If you’re a Verizon customer on an unlimited data plan, it may be time to examine the small print. If comments from the company are correct, it seems that at the very least you’ll lose the deal if you upgrade to a 4G handset.
Verizon dropped unlimited data packages to new customers last year, apparently figuring the rapid increase in data use by mobile users made such deals unviable. However, it followed the “grandfathering” principle by allowing existing customers to continue with their deal.
Right now, Verizon is allowing customers on such deals to keep them in place if they upgrade to a 4G (LTE) handset. That may not be the case for long.
The network is planning to launch a shared data plan for 4G handsets, meaning that multiple handsets in a family or small business will have a combined limit. Speaking at a conference, Verizon’s financial chief Fran Shammo said 3G customers who upgrade to 4G in the future will be forced to switch to a shared data plan and give up their unlimited deal.
Following media response to that comment, Verizon has issued an admirably vague and non-committal “clarification” that simply confirms shared data plans will launch later this year, and doesn’t address existing customer plans at all.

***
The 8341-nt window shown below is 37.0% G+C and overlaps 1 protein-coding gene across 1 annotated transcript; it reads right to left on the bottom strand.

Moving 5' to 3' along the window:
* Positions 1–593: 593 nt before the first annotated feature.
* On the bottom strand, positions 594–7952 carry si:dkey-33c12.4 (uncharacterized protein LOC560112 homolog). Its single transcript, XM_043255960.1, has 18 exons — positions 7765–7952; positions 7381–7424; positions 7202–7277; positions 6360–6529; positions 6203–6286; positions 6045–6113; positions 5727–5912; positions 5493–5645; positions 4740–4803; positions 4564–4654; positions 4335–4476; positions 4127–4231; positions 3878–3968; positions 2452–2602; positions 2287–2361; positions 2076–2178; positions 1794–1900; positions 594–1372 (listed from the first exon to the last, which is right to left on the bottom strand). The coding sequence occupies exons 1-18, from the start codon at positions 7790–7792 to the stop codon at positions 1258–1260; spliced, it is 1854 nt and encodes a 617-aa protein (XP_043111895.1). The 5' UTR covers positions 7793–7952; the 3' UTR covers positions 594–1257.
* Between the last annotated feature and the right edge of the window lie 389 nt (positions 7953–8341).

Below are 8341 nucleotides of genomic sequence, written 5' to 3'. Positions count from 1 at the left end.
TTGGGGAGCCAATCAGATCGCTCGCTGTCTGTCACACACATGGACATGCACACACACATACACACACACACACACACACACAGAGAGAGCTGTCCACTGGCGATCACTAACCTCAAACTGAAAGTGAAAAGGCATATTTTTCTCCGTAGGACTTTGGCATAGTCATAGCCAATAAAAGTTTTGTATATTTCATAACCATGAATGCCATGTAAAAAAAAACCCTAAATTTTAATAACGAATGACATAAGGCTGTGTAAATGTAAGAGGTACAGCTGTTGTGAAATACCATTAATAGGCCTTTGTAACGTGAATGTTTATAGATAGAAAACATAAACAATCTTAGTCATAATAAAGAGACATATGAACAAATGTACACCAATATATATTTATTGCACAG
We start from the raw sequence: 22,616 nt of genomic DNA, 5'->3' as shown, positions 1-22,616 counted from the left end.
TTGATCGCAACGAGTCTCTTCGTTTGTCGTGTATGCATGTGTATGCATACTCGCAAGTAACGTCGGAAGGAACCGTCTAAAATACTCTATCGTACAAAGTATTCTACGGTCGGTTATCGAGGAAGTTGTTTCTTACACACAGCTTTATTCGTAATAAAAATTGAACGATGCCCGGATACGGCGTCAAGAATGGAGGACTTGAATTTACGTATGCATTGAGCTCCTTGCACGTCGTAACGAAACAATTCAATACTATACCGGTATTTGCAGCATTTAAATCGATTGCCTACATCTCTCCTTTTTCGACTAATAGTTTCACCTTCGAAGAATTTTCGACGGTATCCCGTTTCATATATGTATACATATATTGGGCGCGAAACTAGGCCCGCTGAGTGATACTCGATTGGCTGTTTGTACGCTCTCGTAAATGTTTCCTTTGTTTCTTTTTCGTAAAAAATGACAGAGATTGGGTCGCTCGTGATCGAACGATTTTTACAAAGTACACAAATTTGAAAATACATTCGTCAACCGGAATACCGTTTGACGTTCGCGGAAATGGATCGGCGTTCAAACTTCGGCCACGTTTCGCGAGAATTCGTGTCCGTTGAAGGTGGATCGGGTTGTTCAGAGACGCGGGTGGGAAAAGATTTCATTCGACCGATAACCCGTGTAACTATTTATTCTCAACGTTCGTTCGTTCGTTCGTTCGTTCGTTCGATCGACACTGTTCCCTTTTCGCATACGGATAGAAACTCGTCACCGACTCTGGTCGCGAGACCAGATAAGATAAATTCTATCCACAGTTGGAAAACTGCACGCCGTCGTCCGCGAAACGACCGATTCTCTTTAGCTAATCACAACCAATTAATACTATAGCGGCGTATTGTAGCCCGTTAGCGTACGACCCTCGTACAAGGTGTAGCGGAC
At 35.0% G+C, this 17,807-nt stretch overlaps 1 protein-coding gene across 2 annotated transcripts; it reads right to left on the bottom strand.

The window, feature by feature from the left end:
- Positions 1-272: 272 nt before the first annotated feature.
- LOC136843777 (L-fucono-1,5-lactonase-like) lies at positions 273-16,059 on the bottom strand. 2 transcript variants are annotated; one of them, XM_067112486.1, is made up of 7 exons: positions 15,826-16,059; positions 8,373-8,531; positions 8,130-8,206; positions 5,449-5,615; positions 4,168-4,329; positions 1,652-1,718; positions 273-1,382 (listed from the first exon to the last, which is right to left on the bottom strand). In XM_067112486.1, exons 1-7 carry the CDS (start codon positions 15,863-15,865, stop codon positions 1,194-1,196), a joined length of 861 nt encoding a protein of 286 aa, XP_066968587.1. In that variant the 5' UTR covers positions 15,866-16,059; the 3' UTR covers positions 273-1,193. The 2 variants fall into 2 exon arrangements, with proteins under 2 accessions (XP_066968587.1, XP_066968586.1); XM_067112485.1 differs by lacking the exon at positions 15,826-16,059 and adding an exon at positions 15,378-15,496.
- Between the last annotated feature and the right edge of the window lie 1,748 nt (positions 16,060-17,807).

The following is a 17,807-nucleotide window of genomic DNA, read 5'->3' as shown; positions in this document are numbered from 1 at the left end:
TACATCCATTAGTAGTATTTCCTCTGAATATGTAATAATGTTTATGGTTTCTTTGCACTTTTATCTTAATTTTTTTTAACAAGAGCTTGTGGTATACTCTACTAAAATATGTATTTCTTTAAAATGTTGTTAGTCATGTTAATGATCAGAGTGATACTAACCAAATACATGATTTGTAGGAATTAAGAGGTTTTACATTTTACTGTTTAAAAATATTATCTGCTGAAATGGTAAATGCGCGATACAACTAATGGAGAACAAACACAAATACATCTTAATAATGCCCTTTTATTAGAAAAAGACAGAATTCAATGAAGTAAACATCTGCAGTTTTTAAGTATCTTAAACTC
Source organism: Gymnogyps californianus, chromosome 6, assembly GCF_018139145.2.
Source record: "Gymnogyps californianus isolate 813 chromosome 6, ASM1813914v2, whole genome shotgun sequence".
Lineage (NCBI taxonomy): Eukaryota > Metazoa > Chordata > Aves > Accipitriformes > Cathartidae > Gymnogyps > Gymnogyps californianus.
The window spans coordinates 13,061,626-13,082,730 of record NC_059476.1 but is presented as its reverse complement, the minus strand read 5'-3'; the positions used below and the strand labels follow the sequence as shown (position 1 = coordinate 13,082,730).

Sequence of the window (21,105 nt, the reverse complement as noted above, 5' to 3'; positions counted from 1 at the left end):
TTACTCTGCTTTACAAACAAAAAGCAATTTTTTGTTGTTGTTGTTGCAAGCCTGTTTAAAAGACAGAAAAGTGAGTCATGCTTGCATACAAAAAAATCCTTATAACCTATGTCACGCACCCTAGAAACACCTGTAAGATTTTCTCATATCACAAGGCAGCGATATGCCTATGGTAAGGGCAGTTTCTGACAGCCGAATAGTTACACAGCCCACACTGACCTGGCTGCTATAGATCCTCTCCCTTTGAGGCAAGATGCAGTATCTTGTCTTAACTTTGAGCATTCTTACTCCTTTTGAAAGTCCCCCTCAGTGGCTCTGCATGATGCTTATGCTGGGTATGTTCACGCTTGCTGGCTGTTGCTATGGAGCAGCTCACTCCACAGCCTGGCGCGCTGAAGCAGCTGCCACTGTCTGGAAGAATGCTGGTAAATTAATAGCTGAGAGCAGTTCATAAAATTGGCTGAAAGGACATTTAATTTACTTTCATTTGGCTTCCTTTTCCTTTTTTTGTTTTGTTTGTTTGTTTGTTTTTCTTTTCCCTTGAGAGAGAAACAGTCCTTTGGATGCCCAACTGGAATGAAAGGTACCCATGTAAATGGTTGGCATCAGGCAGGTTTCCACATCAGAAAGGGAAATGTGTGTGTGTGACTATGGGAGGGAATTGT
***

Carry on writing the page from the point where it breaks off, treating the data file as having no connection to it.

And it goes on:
That still leaves uncertainty for people on unlimited deals on either 3G or 4G right now. It seems unlikely that Verizon will simply pull the plug on unlimited 3G deals: even if it was legally justified in doing so, the combination of bad publicity and potential court battles with obstinate customers probably isn’t worthwhile. Instead it will more likely simply bide its time and wait for those customers to eventually upgrade to the fast speed and thus give up the unlimited deal.
The real area of mystery is customers who’ve already upgraded to 4G and were allowed to carry over an unlimited deal. It seems highly unlikely the company will be happy to let them keep such deals indefinitely, but taking care of that could involve anything from simply ditching the deal overnight (arguing that it was simply a temporary bonus), only allowing it to last for the length of the customer’s current contract, or rigorously enforcing “fair use limits” to effectively place a monthly cap.